Japanese dog owners urged to register mutt nose patterns with app to track missing animals






Photos of dogs’ noses taken for pattern recognition can be seen in this image provided by S’more Co.

FUKUOKA — A venture capital firm in Japan’s capital is calling on dog owners across the country to register their canines’ nose patterns with a smartphone app to help locate their missing pets.

Each dog has a different nose pattern, and Tokyo-based S’more Co. focused on this feature when developing the new app. With this system, artificial intelligence analyzes muzzle patterns to identify individual pooches, and the app notifies owners of the whereabouts of their lost pets.

Many owners and pets are separated during incidents such as disasters. The app is expected to become a tool to prevent owners from losing their dogs, and the developers are calling on more dog lovers to register their pets as more registered dogs improve identification accuracy.

Like human fingerprints, the nose patterns of dogs and cows do not change even as they grow and they are identifiable. Therefore, the patterns of the cattle’s noses were used as proof of the mark of beef. The app uses technology to identify dogs by their muzzle, hence the name “Nose ID”. The test version of the app was released on May 21.

Users can record their dogs by taking a nose video with a smartphone. Meanwhile, if someone finds a lost dog and uploads a video of their nose to the app, they can match the registered dog. By using the AI ​​deep learning function, the more records, the more accurately the system will work. When the patterns on a dog’s nose match, the person who found the animal and its owner can exchange messages anonymously.

The idea was sparked by a S’more founder’s fear of losing her dog. When a fire alarm went off in 31-year-old Qingyan Han’s apartment building late at night two years ago, she grabbed her pet and ran away from home. Luckily there was no fire, but she was overcome with fear that her pet might have fled in a panic if she had lost her grip for even a moment.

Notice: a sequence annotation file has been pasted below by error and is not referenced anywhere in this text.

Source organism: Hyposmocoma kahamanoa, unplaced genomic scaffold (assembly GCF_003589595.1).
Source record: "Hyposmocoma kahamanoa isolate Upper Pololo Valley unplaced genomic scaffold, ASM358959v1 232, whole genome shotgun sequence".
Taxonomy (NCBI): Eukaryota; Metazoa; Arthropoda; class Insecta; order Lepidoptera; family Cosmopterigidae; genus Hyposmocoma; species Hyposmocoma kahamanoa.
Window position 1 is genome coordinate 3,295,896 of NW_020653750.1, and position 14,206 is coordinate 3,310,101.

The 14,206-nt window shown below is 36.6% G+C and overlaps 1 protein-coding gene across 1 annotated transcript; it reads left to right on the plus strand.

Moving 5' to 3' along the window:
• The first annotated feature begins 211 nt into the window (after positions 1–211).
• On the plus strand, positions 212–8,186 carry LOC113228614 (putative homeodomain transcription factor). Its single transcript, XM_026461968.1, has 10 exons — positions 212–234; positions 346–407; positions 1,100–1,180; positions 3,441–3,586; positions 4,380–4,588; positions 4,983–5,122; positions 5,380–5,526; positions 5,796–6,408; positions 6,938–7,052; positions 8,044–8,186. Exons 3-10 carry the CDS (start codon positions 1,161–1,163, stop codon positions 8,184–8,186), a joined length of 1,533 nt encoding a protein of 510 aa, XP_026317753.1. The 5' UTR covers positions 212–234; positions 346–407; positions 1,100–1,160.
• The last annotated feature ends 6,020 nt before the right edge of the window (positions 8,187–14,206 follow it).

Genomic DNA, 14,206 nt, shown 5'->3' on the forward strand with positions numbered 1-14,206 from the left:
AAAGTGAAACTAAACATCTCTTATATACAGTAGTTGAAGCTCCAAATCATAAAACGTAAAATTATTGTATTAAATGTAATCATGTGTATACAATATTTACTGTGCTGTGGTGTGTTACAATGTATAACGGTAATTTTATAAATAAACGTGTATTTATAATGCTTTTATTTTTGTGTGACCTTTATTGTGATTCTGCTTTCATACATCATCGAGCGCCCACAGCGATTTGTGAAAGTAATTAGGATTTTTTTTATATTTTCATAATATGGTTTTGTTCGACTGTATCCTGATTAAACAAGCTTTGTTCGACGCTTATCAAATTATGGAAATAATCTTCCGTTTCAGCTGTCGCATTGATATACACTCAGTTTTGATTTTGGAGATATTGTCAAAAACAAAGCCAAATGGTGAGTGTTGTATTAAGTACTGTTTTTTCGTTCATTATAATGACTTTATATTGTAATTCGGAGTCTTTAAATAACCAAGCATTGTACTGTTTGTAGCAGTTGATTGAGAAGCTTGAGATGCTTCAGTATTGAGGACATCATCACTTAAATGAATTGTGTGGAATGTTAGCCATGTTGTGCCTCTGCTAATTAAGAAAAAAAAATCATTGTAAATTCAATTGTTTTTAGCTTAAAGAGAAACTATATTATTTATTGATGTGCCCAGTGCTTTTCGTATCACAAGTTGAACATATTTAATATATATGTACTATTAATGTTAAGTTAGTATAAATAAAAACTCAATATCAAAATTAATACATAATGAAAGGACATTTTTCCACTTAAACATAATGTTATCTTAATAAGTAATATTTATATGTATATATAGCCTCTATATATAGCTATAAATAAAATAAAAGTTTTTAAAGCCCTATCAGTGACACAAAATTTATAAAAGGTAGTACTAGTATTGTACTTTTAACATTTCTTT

During the Great East Japan Earthquake in 2011, there were a number of reports of missing pets in the city of Sendai shortly after the disaster struck the area, and many between them never came back. Every year in Japan, there are countless cases of pets being lost even outside of disaster times, and around 25,000 dogs across the country have been taken in by facilities such as animal care centers during fiscal year 2020 because their owners could not be found.

Although a revision to the Animal Welfare and Management Act came into force in June 2022, making it mandatory to microchip pet dogs and cats so that owners can be traced, only a few facilities such as public health centers have microchip information readers. . Han came up with the idea to develop the app because she thought, “It would be convenient if owners could easily refer to the information.

S’more also plans to implement a feature to send notifications to other app users in designated areas. Co-founder Satsuki Sawashima, 32, emphasized how helpful this will be, saying, “People will be able to quickly search for their dogs in these areas.”

The company collected data on some 4,000 dogs mainly in the capital region and the Kansai region in the west of the country to improve the accuracy of dog identification. Although little data has been collected in the Kyushu region of southwestern Japan, the municipal government of Fukuoka has adopted the S’more program with the aim of solving social problems using cutting-edge technologies. , and since April, officials have been jointly calling on area dog lovers to sign up with the app.

The Nose ID app can be downloaded for free. Sawashima said, “Users can easily register with the app on a smartphone, and by scanning a nose, they can be ready just in case. In the future, we would like to centralize information such as vaccine certificates and health management.

(Japanese original by Shizuka Takebayashi, Kyushu News Department)

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